Description: Changes to IPC actions that would ideally have been implemented (given unlimited resources) following receipt of viral sequence report, measured using pre- and post-sequencing case report forms for each enrolled patient during study phases in which the sequence reporting tool is in use.Measure: Recommended changes to IPC actions following viral sequence report - not implemented Time: 6 months
Description: Health economic benefit of standard and rapid sequencing reports to IPC measured using bespoke health economic case report data comparison between baseline, standard and rapid sequencing phases.Measure: Health economic benefit to IPC of standard vs rapid sequencing reports Time: 6 months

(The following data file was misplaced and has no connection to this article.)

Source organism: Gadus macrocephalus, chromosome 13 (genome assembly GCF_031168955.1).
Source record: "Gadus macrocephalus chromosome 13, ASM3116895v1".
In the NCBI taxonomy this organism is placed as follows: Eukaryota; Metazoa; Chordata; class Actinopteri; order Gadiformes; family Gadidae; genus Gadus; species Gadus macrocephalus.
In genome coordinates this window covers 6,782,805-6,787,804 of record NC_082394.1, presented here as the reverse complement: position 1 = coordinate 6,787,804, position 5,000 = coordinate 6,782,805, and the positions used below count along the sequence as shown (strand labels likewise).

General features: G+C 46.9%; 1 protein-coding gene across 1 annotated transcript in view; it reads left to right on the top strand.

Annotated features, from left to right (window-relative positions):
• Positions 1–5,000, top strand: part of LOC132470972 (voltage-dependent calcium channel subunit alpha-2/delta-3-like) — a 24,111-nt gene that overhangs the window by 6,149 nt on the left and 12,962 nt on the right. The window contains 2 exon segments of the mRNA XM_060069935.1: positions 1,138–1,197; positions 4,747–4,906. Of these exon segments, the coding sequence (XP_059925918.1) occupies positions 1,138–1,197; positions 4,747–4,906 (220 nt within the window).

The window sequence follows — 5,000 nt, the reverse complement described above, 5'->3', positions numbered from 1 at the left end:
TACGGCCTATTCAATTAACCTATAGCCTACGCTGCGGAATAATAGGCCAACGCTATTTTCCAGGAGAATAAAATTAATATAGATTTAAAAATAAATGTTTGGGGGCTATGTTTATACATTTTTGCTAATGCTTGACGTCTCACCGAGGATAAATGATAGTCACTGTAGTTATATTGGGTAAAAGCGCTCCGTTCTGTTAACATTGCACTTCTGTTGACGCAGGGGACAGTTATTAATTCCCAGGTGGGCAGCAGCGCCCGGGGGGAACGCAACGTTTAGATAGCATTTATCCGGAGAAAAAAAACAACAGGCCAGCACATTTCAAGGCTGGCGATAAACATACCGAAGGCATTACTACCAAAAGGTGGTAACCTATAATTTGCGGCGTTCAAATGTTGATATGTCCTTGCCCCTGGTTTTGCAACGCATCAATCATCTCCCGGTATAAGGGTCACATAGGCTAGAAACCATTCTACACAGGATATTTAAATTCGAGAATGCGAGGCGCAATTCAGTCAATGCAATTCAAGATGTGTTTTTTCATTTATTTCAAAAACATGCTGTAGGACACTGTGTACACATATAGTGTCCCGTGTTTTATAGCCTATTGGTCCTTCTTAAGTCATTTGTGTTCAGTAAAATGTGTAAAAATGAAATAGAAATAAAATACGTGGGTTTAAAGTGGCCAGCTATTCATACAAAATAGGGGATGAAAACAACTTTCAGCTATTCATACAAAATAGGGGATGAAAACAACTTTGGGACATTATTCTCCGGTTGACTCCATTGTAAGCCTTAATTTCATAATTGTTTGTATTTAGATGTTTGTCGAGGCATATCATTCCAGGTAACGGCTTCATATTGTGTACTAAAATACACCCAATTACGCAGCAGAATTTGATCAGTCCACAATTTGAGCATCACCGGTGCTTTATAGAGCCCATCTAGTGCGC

Description: Number of HCW days off work measured from sampling these data points on case report forms at all study phases.Measure: Impact of both standard and rapid sequencing reports on number of HCW days off work Time: 6 months
The aim is to deliver an intervention to promote nurse leadership and decision-making in the hospital setting, by providing them with training for maintaining minimum service delivery standards for hospital infection control with respect to COVID-19; but also other infectious disease burden management.